Motivic Homotopy Theory Program
Lectures on cross functors
by Vladimir Voevodsky,
Wed. 11am in Dilworth Room (first lecture Oct. 10)
For any category $C$ with fiber products and any 2-category $D$ we defined a class of cross functors from $C$ to $D$. A cross functor with values in the 2-category of categories assigns to an object of $C$ a category and to a morphism four functors between the corresponding categories together with some additional data. The main example was a cross functor on the category of algebraic varieties which sends a variety to the derived category of $l$-adic sheaves on it and such that the corresponding four functors are the standard direct and inverse images. In the first part of the lectures we introduced and studied cross functors in the general categorical context. In the second we studied properties of homotopy invariant cross functors on the category of schemes including a general duality theorem. In the last part we constructed the cross functor of motivic stable homotopy and used it to prove duality and the blow-up long exact sequences for the motivic (co-)homology theories.
About the motivic homotopy theory
The motivic homotopy theory is the homotopy theory for algebraic varieties and, more generally, for Grothendieck's schemes which is based on the analogy between the affine line and the unit interval. Eventually, the motivic homotopy theory is expected to provide techniques which may help to solve problems in algebraic geomerty such as various "standard conjectures on algebraic cycles", Beilinson-Soule vanishing and rigidity conjectures, the Bloch-Kato conjecture etc. Unlike many other approaches tried in the past decades, the motivic homotopy theory attempts to understand the category of algebraic varieties "from the inside" i.e. without explicit use of such constructions as Betti cohomology or Hodge structures which require "external" topological or analytic tools. The first success of this theory was the proof of the Milnor Conjecture (see also the Bourbaki seminar talk La conjecture de Milnor by Bruno Kahn) relating Galois cohomology with Milnor's K-theory mod 2 and quadratic forms. There is also a good progress on the Bloch-Kato conjecture which is the generalization of the Milnor Conjecture to odd primes. For the most recent info see the following part of the Markus Rost web page. The basic constructions of the motivic homotopy theory are described in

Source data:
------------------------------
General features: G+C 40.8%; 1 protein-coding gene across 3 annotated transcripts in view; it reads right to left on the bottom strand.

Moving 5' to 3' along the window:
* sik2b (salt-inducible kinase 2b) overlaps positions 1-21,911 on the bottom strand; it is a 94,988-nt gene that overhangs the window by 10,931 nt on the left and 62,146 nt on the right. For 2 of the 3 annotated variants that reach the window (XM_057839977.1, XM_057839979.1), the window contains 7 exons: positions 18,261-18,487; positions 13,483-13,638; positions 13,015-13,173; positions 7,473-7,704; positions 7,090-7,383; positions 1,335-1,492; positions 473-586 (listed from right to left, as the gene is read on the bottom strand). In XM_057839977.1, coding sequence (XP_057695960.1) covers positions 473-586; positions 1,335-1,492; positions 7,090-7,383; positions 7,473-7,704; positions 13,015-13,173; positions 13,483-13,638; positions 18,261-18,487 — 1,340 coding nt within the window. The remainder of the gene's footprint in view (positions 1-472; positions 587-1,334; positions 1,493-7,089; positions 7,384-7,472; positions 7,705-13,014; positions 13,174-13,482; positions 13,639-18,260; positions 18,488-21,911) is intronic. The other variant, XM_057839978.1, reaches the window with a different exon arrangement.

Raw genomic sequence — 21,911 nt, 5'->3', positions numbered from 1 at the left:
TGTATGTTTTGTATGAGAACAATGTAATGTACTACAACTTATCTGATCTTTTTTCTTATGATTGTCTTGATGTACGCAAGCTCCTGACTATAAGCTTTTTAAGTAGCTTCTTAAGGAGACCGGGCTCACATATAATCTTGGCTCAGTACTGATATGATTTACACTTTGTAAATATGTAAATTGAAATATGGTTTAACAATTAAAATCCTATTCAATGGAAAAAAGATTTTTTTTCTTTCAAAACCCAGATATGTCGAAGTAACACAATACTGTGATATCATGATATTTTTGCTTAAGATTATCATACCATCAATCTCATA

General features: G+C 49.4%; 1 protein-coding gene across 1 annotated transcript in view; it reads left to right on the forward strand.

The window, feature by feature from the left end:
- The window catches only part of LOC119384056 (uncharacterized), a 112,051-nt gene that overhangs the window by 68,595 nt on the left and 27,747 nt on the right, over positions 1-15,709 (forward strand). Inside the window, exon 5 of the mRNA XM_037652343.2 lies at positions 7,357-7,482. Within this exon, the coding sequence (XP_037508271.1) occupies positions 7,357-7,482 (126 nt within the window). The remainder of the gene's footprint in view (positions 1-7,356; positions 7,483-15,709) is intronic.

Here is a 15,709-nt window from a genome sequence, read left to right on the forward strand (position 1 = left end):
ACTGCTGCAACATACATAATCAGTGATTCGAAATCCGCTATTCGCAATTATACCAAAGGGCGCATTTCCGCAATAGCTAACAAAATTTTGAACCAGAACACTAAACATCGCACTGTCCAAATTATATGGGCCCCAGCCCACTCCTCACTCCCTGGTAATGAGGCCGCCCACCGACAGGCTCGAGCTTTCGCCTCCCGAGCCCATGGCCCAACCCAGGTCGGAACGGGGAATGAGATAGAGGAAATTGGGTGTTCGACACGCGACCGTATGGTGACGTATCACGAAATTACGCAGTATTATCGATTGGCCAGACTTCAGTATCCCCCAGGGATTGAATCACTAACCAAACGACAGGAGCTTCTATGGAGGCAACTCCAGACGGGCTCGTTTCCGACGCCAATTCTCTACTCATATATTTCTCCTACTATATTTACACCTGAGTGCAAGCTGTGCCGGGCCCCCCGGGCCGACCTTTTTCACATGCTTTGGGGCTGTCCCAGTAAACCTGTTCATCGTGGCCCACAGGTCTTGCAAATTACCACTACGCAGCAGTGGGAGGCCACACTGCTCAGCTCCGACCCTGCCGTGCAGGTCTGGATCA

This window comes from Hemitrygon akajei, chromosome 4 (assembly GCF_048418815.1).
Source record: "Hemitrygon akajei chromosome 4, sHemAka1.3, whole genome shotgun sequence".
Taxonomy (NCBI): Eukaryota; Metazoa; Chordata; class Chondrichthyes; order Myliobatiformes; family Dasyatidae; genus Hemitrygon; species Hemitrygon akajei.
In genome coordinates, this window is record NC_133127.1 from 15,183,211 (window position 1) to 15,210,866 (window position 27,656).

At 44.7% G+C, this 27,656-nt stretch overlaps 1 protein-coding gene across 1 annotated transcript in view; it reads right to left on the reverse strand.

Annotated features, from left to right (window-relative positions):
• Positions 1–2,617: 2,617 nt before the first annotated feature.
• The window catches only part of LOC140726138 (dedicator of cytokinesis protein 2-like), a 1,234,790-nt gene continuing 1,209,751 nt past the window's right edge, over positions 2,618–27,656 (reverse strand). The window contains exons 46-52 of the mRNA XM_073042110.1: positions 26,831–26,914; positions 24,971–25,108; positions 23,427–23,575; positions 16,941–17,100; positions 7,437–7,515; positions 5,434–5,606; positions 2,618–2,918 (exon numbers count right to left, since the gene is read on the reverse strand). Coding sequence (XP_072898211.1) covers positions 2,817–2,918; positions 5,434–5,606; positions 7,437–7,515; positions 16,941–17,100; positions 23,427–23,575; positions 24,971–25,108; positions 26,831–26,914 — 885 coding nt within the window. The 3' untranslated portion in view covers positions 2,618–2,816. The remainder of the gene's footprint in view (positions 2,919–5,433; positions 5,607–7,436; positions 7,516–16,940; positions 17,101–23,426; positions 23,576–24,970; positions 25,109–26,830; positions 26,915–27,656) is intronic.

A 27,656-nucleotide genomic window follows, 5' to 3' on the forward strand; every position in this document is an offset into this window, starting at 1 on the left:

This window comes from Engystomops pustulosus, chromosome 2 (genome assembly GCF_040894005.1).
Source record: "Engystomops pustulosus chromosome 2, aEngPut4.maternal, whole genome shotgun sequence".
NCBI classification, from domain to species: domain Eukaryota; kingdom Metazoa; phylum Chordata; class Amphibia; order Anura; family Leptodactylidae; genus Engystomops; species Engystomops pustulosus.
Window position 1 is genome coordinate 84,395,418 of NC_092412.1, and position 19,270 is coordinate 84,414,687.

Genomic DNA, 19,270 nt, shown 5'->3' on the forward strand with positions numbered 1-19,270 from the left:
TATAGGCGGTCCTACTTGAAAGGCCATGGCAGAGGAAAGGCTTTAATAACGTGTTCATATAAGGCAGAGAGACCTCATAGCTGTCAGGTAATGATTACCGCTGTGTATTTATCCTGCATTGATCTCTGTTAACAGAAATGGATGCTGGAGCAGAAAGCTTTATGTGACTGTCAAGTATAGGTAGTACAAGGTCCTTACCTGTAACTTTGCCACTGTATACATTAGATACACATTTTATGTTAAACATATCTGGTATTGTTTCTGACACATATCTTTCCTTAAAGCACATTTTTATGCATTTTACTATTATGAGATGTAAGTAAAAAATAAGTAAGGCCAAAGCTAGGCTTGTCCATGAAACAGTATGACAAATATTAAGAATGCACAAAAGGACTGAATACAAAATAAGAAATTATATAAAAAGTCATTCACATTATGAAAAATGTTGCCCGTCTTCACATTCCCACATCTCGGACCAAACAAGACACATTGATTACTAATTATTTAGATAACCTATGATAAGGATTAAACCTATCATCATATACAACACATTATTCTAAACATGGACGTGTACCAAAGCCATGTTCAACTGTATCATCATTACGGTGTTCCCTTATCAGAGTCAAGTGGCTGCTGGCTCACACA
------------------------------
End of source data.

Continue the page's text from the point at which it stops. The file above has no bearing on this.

- $A^1$-homotopy theory, by Vladimir Voevodsky
- Voevodsky's Seattle Lectures K-theory and Motivic Cohomology, by Charles A. Weibel.
- $A^1$-homotopy theory of schemes, by Fabien Morel and Vladimir Voevodsky.
- $A^1$-local symmetric spectra, by J.F. Jardine.
- $S$-modules in the category of schemes, by Po Hu.
For additional references see also the web page of Fabien Morel
In the current state the motivic homotopy theory has as its primary objects of study categories of three types: the unstable $A^1$-homotopy categories, the stable $A^1$-homotopy categories and the triangulated categories of motives. Each of these types consists of a family of categories depending on the base scheme and in the two later cases on the ring of coefficients.
Different versions of the triangulated category of motives over the spectrum of a field were historically the first examples of "motivic homotopy categories". The theory of these categories is closely related to the theory of motivic cohomology pioneered by A. Grothendieck, P. Deligne, S. Lichtenbaum and A. Beilinson. Today, one can distinguish three different approaches to motivic cohomology. The first two, based on the theory of algebraic cycles, are described in Motivic cohomology and algebraic cycles, by Marc Levine (see also Mixed motives and algebraic cycles, by Masaki Hanamura), and in Cycles, Transfers and Motivic Homology Theories by E.M. Friedlander, A. Suslin and V. Voevodsky, respectively. The relations between these two approaches are fairly well understood. In particular, we know that Bloch's higher Chow groups appearing as the motivic cohomology in the first approach are isomorphic to the Suslin-Voevodsky version of motivic cohomology appearing in the second (see [1, s6.dvi], ). In the third approach (see e.g. ) one attempts to describe motivic cohomology of fields by explicit generators and relations. Unfortunately, at the moment we know very little about how the third approach compares to the other two.
The triangulated categories of motives and the motivic stable homotopy categories are connected by pairs of adjoint functors. The exact relation bewteen these two categories is closely related to the theory of cohomological operations in motivic cohomology. At the moment we understand the picture well only in the case of the categories over the spectrum of a field of characteristic zero.